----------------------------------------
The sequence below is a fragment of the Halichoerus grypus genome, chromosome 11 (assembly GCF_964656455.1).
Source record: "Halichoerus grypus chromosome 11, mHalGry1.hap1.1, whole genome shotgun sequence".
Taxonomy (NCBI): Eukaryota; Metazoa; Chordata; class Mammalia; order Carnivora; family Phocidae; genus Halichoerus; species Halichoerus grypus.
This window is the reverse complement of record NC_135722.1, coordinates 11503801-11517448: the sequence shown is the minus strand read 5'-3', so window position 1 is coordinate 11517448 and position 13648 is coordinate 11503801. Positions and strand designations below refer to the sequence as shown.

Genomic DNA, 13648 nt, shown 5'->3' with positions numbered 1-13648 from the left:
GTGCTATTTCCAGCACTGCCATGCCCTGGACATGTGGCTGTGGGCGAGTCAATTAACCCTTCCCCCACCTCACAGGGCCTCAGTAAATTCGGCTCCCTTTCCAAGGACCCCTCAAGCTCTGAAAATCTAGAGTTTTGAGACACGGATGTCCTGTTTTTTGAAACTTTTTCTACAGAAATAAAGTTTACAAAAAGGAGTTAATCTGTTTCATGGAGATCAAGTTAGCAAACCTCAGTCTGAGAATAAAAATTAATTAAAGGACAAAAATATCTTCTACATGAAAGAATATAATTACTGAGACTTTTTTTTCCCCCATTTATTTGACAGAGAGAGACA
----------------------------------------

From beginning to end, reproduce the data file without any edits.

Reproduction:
The sequence below is a fragment of the Halichoerus grypus genome, chromosome 11 (assembly GCF_964656455.1).
Source record: "Halichoerus grypus chromosome 11, mHalGry1.hap1.1, whole genome shotgun sequence".
Taxonomy (NCBI): Eukaryota; Metazoa; Chordata; class Mammalia; order Carnivora; family Phocidae; genus Halichoerus; species Halichoerus grypus.
This window is the reverse complement of record NC_135722.1, coordinates 11503801-11517448: the sequence shown is the minus strand read 5'-3', so window position 1 is coordinate 11517448 and position 13648 is coordinate 11503801. Positions and strand designations below refer to the sequence as shown.

Genomic DNA, 13648 nt, shown 5'->3' with positions numbered 1-13648 from the left:
GTGCTATTTCCAGCACTGCCATGCCCTGGACATGTGGCTGTGGGCGAGTCAATTAACCCTTCCCCCACCTCACAGGGCCTCAGTAAATTCGGCTCCCTTTCCAAGGACCCCTCAAGCTCTGAAAATCTAGAGTTTTGAGACACGGATGTCCTGTTTTTTGAAACTTTTTCTACAGAAATAAAGTTTACAAAAAGGAGTTAATCTGTTTCATGGAGATCAAGTTAGCAAACCTCAGTCTGAGAATAAAAATTAATTAAAGGACAAAAATATCTTCTACATGAAAGAATATAATTACTGAGACTTTTTTTTCCCCCATTTATTTGACAGAGAGAGACA